Hill Holliday taps Vine influencer for anti-drug ads | Everyday Health, Videology form partnership | Competition grows as number of cancer centers increases
November 17, 2015
SmartBrief for Health Care Marketers

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Hill Holliday taps Vine influencer for anti-drug ads
Hill Holliday created a pro bono push for the Partnership for Drug-Free Kids that uses stop-motion techniques in live-action surroundings. Vine influencer Maris Jones directed the spots to highlight challenging issues for teens such as drugs, bullying, drinking and body image. "I hope that by using this visual style we can make [teens] not even realize they're watching something that can help them cope with issues they're dealing with every day," Jones said. Adweek (11/11)
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Everyday Health, Videology form partnership
Everyday Health said it is forming a partnership with TV and video ad platform Videology. The collaboration is focused on a platform that aims to help pharmaceutical marketers better target digital and TV video buys in response to an evolving viewing environment. Medical Marketing & Media (11/10)
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Trends, Research & Stats
Competition grows as number of cancer centers increases
New cancer centers are being constructed by hospitals and physician groups in response to an expected increase in cancer diagnoses as baby boomers age. One study projects that by 2030, cancer diagnoses will have increased by 45%. Patients and referring physicians are target markets for advertisers of the centers, and patients are often willing to travel far to receive care for a serious illness, says Chris Bevolo of ReviveHealth. Modern Healthcare (tiered subscription model) (11/14)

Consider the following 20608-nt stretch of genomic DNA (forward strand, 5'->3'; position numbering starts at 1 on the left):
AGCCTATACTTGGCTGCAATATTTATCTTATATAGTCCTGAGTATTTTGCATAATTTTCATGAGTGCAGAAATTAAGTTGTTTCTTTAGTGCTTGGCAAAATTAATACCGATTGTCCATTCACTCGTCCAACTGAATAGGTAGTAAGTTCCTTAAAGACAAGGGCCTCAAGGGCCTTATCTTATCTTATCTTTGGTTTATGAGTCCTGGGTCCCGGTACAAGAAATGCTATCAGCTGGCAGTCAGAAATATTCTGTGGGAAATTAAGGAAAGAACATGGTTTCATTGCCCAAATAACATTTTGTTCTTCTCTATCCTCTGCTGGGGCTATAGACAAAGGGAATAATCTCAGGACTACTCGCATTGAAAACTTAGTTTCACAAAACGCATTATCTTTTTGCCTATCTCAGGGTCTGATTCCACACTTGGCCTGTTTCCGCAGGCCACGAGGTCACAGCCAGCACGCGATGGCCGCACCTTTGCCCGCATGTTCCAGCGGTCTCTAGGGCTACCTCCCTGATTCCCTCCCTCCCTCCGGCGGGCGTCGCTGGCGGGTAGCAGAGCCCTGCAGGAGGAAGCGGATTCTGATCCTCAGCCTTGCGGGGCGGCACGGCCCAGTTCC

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Hospital productivity has declined during ICD-10 transition, survey finds
Inpatient productivity has declined by 30% to 45% at large hospitals and by 22% to 33% at community hospitals with fewer than 250 beds since the implementation of ICD-10, a survey by Himagine Solutions found. Outpatient productivity is 20% to 40% lower at large hospitals and 35% to 40% lower at community hospitals, compared with ICD-9 productivity standards, the survey found. Most delays have been manageable, and the hospitals surveyed did not indicate plans to add resources. Healthcare Informatics online (11/10)
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Voices from the Inside
Geisinger Health System app lets dissatisfied patients request refunds
Geisinger Health System is offering refunds to dissatisfied patients. Surgery patients who have concerns with the way they were treated can rate their experience using an application designed for the ProvenExperience program. Patients can use the app to apply for a refund of up to $2,000 based on their copay. Healthcare IT News (11/12)
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Bristol-Myers Squibb cancer drug ads target consumers directly
Direct-to-consumer advertising for Bristol-Myers Squibb's lung cancer immunotherapy drug Opdivo, or nivolumab, is intended to educate patients about the new treatment, BMS spokeswoman Laurel Sacks said. But the ads suggest "a feeling of a substantial advance," said Adrienne Faerber of the Dartmouth Institute for Health Policy and Clinical Practice, though late-stage studies found only a three-month survival advantage over standard therapy. Medscape (free registration) (11/13)
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Interactive Ads & Technology
Walgreens-MDLIVE telehealth service reaches 25 states